Departed PBS newsman Jim Lehrer’s rules remind us how to be better

Debate moderator Jim Lehrer speaks during the first of three presidential debates before the 2008 election Sept. 26, 2008 in the Gertrude Castellow Ford Center at the University of Mississippi in Oxford, Mississippi. Chip Somodevilla/Getty Images/TNS

Here are three things that happened on Thursday, Jan. 23, 2020.

On Capitol Hill in Washington, D.C., an impeachment trial was going on. It was aimed at determining whether the president of the United States is guilty of abusing the power of his office and obstructing a congressional investigation.

A short walk away from the impeachment fight, the Bulletin of the Atomic Scientists staged a news conference. It was to announce that the Doomsday Clock had been moved 20 seconds closer to midnight. By that metaphorical measure of the planet’s human-made perils — climate change, nuclear war and cyberwarfare — we’re a minute and 40 seconds away from global annihilation. In other words, half a pop song from extinction.

Meanwhile, on the same day, in the same city, Jim Lehrer died at home in his sleep.

These three events may not seem connected, but they are.

As celebrities go, Lehrer, who was 85, wasn’t in the blockbuster tier. If you were to ask people randomly on the street how they felt about his death, most would probably reply, “Who?” But among people who pay serious attention to news, he was a star. Not a rock star, but a guiding star, a man whose news principles have inspired many followers.

Lehrer co-founded the PBS “NewsHour,” a show he anchored for 36 years. Before that, he was a newspaperman in Dallas, where he covered the assassination of President John F. Kennedy, just one of the world-shaking events he documented in his long life.

He moderated more presidential debates than anyone else has (12), covered the impeachments of two presidents (Richard Nixon and Bill Clinton) and day after day, sitting in his anchor’s chair, speaking with his Texas drawl, worked to communicate events in a way that informed before it alarmed.

As news of his death spread, Lehrer was widely hailed as “courtly,” “gracious,” “gentlemanly,” “steady,” “kind” and “humble,” an outpouring of adjectives that evoked a man whose quiet style, girded by intelligence and grit, seemed out of sync with our hyper times.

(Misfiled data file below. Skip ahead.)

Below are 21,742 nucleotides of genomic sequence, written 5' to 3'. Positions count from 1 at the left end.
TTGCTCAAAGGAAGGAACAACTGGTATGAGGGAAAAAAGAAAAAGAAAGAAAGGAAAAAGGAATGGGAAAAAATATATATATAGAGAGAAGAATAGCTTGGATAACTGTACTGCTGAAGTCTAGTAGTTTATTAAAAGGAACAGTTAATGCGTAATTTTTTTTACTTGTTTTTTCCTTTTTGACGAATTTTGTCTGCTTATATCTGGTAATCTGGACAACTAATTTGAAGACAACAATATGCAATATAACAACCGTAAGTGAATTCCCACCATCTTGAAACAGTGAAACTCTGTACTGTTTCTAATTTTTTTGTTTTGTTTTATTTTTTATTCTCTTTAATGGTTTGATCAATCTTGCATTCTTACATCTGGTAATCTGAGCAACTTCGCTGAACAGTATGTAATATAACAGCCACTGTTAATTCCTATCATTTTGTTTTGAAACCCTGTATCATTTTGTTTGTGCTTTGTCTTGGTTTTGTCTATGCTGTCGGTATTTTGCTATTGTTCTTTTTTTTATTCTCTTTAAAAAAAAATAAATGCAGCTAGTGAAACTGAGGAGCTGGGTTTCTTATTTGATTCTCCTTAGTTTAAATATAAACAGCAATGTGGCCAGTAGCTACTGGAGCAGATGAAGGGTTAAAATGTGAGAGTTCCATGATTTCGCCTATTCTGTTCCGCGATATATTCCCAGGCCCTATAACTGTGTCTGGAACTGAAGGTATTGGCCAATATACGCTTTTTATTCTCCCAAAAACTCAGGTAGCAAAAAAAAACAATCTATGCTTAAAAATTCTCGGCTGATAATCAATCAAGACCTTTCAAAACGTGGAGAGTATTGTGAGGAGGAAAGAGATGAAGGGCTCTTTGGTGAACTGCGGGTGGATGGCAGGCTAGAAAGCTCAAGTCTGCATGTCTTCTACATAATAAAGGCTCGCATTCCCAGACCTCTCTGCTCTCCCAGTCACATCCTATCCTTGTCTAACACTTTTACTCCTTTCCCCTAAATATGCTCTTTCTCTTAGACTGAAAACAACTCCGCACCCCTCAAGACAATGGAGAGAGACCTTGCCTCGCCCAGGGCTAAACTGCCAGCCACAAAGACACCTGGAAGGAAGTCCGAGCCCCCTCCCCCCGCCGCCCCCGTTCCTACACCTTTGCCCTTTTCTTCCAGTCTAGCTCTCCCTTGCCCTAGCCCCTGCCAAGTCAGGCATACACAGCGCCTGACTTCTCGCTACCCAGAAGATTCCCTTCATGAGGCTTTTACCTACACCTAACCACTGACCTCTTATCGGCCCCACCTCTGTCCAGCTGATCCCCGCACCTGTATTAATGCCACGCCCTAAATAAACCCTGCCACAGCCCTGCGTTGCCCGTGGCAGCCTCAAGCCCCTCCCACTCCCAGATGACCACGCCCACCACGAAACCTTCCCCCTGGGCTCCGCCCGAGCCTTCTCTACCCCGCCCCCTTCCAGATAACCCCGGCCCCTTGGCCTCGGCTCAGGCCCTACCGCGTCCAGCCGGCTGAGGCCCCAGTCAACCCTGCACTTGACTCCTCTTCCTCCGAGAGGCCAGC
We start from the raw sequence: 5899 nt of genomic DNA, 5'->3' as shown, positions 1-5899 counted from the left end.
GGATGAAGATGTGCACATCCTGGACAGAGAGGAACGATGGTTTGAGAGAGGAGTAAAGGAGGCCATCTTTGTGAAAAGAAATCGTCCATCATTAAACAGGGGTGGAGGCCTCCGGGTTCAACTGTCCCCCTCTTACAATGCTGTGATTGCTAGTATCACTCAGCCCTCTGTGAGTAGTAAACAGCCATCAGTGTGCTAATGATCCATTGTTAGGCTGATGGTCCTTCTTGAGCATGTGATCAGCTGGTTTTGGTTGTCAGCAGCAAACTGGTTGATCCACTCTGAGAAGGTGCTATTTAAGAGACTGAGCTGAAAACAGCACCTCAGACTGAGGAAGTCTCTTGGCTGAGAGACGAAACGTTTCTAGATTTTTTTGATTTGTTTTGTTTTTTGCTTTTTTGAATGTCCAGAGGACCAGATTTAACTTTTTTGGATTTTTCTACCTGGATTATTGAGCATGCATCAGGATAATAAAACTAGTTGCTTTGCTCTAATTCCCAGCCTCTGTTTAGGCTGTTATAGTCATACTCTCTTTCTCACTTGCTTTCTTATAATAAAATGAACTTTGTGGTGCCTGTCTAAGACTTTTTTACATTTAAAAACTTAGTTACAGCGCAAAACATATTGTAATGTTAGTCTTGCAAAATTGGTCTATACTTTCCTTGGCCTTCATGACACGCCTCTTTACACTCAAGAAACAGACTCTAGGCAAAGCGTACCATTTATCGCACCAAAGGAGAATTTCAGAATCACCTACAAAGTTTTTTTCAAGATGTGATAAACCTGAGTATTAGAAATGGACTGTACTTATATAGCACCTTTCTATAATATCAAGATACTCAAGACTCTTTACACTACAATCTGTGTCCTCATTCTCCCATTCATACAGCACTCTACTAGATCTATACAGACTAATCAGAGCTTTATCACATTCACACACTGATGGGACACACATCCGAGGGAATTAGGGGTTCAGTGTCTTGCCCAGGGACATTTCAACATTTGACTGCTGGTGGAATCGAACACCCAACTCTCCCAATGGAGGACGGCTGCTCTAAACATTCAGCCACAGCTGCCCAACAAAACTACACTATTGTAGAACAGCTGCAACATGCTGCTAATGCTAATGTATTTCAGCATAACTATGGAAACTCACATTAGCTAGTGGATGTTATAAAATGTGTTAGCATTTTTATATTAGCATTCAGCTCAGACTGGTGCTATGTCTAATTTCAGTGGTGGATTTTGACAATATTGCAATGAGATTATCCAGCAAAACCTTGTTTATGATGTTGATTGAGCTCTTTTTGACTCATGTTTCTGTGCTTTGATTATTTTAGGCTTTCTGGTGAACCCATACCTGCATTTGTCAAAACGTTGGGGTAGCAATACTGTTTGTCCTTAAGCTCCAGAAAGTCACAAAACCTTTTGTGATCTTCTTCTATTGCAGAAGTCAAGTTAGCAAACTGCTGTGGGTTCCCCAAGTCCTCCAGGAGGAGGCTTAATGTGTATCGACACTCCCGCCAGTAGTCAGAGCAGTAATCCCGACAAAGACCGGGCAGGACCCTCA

No matter when he died, Lehrer would have been praised and mourned. But his way of being — thoughtful, clear-eyed — seemed extra noteworthy in a moment rumbling with talk of impeachment and global catastrophe.

People seized on him and his legacy as if to say: It hasn’t always been this bad, has it? We can do better, can’t we?

On social media, many people passed around a list of “Jim Lehrer’s Rules”:

1. Do nothing I cannot defend.

2. Cover, write and present every story with the care I would want if the story were about me.

3. Assume there is at least one other side or version to every story.

4. Assume the viewer is as smart and caring and good a person as I am.

5. Assume the same about all people on whom I report.

6. Assume personal lives are a private matter until a legitimate turn in the story absolutely mandates otherwise.

7. Carefully separate opinion and analysis from straight news stories and clearly label everything.

8. Do not use anonymous sources or blind quotes except on rare and monumental occasions. No one should be allowed to attack another anonymously.

9. “I am not in the entertainment business.”

They’re good rules, though, like all rules, open to interpretation and annotation. I suspect Lehrer had his faith in one or two of his rules tested more than once, but it speaks to his good character that he started with an assumption of the goodness in others and a belief in the fairness everyone is owed.

The news cosmos changed through Lehrer’s life, and with it the state of the nation. In an interview with CNN’s Brian Stelter in December, he talked about the nation’s divisions and how division “is the story in the country right now.”

President Donald Trump, he said, didn’t create those divisions.

“They already existed,” he said. “He took advantage of them and is still taking advantage of them. ... This is his political lifeblood, the division.”

Noting that the division is also good for the cable TV business, he went on to talk about how differently Americans get their impeachment news than they did in the past. TV, once the primary source, still plays a role but so does social media, and the fracturing exacerbates the divisions.

“We’re still in the middle of the revolution,” he said. “It’s hell being in the middle of a revolution.”

For all his wisdom, he didn’t know how to solve the news revolution, but he saw the problem. And he leaves us with a few thoughts that, if each of us applied them to our own lives, might help us postpone doomsday, not the least of which is: “Do nothing I cannot defend.”

Mary Schmich is a columnist for the Chicago Tribune and winner of the 2012 Pulitzer Prize for commentary.

Tribune Wire

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